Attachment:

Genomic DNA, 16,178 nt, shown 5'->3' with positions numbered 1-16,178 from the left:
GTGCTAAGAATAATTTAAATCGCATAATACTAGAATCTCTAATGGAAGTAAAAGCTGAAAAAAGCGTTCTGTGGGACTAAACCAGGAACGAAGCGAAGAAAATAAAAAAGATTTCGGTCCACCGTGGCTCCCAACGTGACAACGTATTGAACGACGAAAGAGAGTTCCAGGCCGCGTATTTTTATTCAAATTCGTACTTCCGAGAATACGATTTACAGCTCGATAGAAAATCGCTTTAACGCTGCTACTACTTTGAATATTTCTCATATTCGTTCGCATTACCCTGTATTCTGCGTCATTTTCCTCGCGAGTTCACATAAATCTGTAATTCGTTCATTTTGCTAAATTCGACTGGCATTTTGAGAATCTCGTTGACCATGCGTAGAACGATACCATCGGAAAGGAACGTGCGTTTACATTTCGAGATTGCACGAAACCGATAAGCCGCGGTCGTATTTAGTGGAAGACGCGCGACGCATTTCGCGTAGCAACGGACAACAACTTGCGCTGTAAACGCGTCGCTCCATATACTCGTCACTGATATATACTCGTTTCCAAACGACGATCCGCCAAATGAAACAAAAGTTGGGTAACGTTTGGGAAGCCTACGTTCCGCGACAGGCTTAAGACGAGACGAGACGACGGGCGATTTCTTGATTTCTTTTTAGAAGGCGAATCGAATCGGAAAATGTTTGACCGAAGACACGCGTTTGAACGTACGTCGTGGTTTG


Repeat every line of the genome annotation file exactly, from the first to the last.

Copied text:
Genomic DNA, 16,178 nt, shown 5'->3' with positions numbered 1-16,178 from the left:
GTGCTAAGAATAATTTAAATCGCATAATACTAGAATCTCTAATGGAAGTAAAAGCTGAAAAAAGCGTTCTGTGGGACTAAACCAGGAACGAAGCGAAGAAAATAAAAAAGATTTCGGTCCACCGTGGCTCCCAACGTGACAACGTATTGAACGACGAAAGAGAGTTCCAGGCCGCGTATTTTTATTCAAATTCGTACTTCCGAGAATACGATTTACAGCTCGATAGAAAATCGCTTTAACGCTGCTACTACTTTGAATATTTCTCATATTCGTTCGCATTACCCTGTATTCTGCGTCATTTTCCTCGCGAGTTCACATAAATCTGTAATTCGTTCATTTTGCTAAATTCGACTGGCATTTTGAGAATCTCGTTGACCATGCGTAGAACGATACCATCGGAAAGGAACGTGCGTTTACATTTCGAGATTGCACGAAACCGATAAGCCGCGGTCGTATTTAGTGGAAGACGCGCGACGCATTTCGCGTAGCAACGGACAACAACTTGCGCTGTAAACGCGTCGCTCCATATACTCGTCACTGATATATACTCGTTTCCAAACGACGATCCGCCAAATGAAACAAAAGTTGGGTAACGTTTGGGAAGCCTACGTTCCGCGACAGGCTTAAGACGAGACGAGACGACGGGCGATTTCTTGATTTCTTTTTAGAAGGCGAATCGAATCGGAAAATGTTTGACCGAAGACACGCGTTTGAACGTACGTCGTGGTTTG